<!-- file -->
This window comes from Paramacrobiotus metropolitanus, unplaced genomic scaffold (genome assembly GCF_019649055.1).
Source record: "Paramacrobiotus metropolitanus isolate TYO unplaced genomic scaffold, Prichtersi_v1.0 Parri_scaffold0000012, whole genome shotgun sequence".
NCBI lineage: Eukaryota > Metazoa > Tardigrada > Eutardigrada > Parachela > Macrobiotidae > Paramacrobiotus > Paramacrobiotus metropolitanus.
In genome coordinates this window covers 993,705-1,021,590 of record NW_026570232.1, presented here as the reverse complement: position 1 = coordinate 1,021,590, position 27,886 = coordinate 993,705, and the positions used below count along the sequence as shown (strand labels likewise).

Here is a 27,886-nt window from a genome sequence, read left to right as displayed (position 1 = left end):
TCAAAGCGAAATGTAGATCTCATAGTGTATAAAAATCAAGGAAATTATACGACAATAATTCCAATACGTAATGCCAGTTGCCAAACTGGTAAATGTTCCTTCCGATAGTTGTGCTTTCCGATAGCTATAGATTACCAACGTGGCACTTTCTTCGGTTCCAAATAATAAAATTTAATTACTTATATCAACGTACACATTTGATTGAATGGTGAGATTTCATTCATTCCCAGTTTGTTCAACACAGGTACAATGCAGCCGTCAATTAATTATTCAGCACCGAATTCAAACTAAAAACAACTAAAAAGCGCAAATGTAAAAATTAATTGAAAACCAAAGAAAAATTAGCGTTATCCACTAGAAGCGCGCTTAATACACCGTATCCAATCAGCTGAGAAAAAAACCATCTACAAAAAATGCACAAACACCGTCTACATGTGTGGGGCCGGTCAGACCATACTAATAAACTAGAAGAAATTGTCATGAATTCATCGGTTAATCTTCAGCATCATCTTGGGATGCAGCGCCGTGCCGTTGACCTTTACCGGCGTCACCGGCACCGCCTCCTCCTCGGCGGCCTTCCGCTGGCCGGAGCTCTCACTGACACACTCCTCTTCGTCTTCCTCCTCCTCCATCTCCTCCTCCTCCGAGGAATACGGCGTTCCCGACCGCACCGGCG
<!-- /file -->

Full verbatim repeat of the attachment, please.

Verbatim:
This window comes from Paramacrobiotus metropolitanus, unplaced genomic scaffold (genome assembly GCF_019649055.1).
Source record: "Paramacrobiotus metropolitanus isolate TYO unplaced genomic scaffold, Prichtersi_v1.0 Parri_scaffold0000012, whole genome shotgun sequence".
NCBI lineage: Eukaryota > Metazoa > Tardigrada > Eutardigrada > Parachela > Macrobiotidae > Paramacrobiotus > Paramacrobiotus metropolitanus.
In genome coordinates this window covers 993,705-1,021,590 of record NW_026570232.1, presented here as the reverse complement: position 1 = coordinate 1,021,590, position 27,886 = coordinate 993,705, and the positions used below count along the sequence as shown (strand labels likewise).

Here is a 27,886-nt window from a genome sequence, read left to right as displayed (position 1 = left end):
TCAAAGCGAAATGTAGATCTCATAGTGTATAAAAATCAAGGAAATTATACGACAATAATTCCAATACGTAATGCCAGTTGCCAAACTGGTAAATGTTCCTTCCGATAGTTGTGCTTTCCGATAGCTATAGATTACCAACGTGGCACTTTCTTCGGTTCCAAATAATAAAATTTAATTACTTATATCAACGTACACATTTGATTGAATGGTGAGATTTCATTCATTCCCAGTTTGTTCAACACAGGTACAATGCAGCCGTCAATTAATTATTCAGCACCGAATTCAAACTAAAAACAACTAAAAAGCGCAAATGTAAAAATTAATTGAAAACCAAAGAAAAATTAGCGTTATCCACTAGAAGCGCGCTTAATACACCGTATCCAATCAGCTGAGAAAAAAACCATCTACAAAAAATGCACAAACACCGTCTACATGTGTGGGGCCGGTCAGACCATACTAATAAACTAGAAGAAATTGTCATGAATTCATCGGTTAATCTTCAGCATCATCTTGGGATGCAGCGCCGTGCCGTTGACCTTTACCGGCGTCACCGGCACCGCCTCCTCCTCGGCGGCCTTCCGCTGGCCGGAGCTCTCACTGACACACTCCTCTTCGTCTTCCTCCTCCTCCATCTCCTCCTCCTCCGAGGAATACGGCGTTCCCGACCGCACCGGCG